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A Double-duty Recipe
5 Feb 2023


3.5 lb. boiled leg/thigh chicken parts

6 – 8 cups cooked white or brown rice, or brown and white mixed*

2 cups frozen peas

½ cup steamed broccoli or cauliflower

1 small, uncooked zucchini, ribbon-shredded

1 large ruby yam, baked, skinned and mashed, adding the applesauce to arrive at something near a puree; four large carrots may be used if preferred

3 hard-boiled eggs

2 cups chopped, steamed or parboiled kale

2 tbsp. minced fresh parsley

1 cup unsweetened applesauce

Trim excess fat from chicken prior to boiling with enough water to cover, plus about an inch more, with skin intact. Reserve broth and let it settle in a pot large enough to cook rice. Skim as much fat from broth as possible. Remove skin from chicken and cut chicken into small pieces.  

Reserve 2 cups broth from the large pot to be used later. Cook rice, adding more water to the remaining broth as necessary.

Hard boil, peel and dice or mash the eggs. I use a stainless steel potato masher with square holes, which makes this a one-minute task and allows easy clean-up.

Microwave or stove-top parboil the peas, broccoli and/or cauliflower, and kale, each one separately. If using carrots, cook till tender so that carrots can be mashed; the carrot water may be used to parboil the kale and take a bit of the edge off any bitterness

Combine the rice and the chicken in a large bowl. A 2-cup portion of each at a time, up to 8 cups rice. Fold in the yam or carrot mixture; then the kale, parsley, and peas and eggs, achieving as even a distribution of all ingredients as possible. Add reserved broth as needed to make the process easier.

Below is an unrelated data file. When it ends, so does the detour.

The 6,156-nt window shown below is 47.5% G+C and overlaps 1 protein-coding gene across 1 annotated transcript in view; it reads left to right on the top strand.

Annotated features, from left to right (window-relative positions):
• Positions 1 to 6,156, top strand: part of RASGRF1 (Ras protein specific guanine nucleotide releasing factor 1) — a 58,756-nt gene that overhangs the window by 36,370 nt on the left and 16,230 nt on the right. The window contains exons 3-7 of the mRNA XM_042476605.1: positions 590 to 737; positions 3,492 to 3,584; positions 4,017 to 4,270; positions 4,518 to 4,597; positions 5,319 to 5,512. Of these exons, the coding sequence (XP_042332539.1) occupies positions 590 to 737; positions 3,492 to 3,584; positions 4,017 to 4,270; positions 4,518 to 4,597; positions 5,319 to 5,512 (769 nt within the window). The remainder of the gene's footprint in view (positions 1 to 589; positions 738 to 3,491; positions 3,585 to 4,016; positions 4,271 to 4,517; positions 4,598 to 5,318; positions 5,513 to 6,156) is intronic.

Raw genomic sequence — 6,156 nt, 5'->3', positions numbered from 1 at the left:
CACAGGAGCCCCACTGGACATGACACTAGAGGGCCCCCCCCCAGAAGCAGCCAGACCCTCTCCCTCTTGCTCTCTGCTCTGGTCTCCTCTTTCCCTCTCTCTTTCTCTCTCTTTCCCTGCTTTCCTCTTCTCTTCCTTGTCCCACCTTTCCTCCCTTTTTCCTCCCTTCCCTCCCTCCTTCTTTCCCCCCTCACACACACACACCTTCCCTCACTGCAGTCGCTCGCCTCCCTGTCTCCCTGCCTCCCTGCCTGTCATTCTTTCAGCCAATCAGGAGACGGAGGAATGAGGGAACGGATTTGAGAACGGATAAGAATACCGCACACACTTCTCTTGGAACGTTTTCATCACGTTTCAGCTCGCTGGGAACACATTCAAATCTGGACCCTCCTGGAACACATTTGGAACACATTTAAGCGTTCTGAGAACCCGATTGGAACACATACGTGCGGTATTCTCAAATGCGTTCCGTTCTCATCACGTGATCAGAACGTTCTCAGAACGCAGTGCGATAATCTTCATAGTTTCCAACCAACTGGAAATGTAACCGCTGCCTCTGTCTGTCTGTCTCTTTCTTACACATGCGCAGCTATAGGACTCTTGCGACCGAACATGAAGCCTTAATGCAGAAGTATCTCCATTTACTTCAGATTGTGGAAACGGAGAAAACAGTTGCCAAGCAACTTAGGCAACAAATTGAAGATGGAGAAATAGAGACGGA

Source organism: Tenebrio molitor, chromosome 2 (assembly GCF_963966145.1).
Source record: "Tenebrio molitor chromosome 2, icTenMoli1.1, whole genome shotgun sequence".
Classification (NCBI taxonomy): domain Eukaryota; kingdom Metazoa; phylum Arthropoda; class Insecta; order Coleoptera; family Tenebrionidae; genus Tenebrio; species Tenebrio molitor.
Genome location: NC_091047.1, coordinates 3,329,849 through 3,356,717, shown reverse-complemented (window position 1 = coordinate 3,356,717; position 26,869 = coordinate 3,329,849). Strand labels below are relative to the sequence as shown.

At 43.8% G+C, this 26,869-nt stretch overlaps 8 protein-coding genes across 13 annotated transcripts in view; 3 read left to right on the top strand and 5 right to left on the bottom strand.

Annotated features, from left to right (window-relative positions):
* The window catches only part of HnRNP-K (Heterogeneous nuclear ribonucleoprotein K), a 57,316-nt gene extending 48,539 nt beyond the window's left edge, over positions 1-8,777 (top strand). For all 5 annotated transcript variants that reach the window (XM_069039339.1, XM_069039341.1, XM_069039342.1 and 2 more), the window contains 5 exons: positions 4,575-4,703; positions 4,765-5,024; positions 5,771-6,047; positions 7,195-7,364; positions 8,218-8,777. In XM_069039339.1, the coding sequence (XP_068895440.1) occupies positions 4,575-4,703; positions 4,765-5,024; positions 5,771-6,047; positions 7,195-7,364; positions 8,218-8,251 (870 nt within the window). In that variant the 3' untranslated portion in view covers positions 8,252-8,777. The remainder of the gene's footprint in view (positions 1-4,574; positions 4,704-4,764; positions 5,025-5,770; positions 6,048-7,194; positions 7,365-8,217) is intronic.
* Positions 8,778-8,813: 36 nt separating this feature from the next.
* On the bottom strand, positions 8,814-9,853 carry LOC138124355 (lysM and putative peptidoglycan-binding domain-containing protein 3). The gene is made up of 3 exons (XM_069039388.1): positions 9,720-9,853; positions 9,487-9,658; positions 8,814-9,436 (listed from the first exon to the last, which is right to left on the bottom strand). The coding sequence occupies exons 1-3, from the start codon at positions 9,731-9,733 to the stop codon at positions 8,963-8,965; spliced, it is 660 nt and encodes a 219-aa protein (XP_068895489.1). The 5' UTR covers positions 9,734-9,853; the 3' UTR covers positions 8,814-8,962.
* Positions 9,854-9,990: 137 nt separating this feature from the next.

YIELD: Variable, but usually between 18 and 22 cups. I tend to make the storage portions rather compact. 

FOR THE BEEF VERSION, USE LEAN GROUND BEEF (93% lean;7% fat, if possible). While it’s more expensive, you get more protein and less fat, which lessens or eliminates the step of draining the chopped meat after cooking. Cook the meat thoroughly, being careful not to burn, which is relatively easy to do, given lean ground beef. 

I like to use 8 cups of rice because of the amount of vegetables. I just think it makes a more pliant and palatable end product.

FOR A TURKEY VERSION, use actual turkey meat. DO NOT use ground turkey.

I generally cook 9 cups of dry rice. With the leftover rice, I make my birdie fried rice (typically meatless), to which I also add craisins or domestic, seedless grapes. See recipe at www.premiumpinecones.com. You don’t have to use all the ingredients listed there, but I like the birds to have choices.  Oh, but my birds LOVE SALMON! Several of them like the chicken version, too.

Some people avoid brown rice because of its higher arsenic content (according to the CDC, 154 parts per billion for brown rice vs. 92 ppb for white rice). Arsenic occurs in nature and in minute amounts is necessary for growth and neurological health. It is also an ingredient in deworming products, so I don’t worry much about it. I actually like mixing both brown and white rice.

While the recipe may sound complicated and a lot of trouble, it really isn’t. From start to finish, making two separate batches but doubling up on duplicate ingredients, it takes about 3 hours for approximately 2 weeks of food based on three meals a day, at a fraction of the cost of a commercial rendition of home-cooked.  For Zena, I alternate the chicken and beef meals during the course of the day. She gets a scaled down version of the salmon version when I buy salmon for myself.

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Madeleine Franco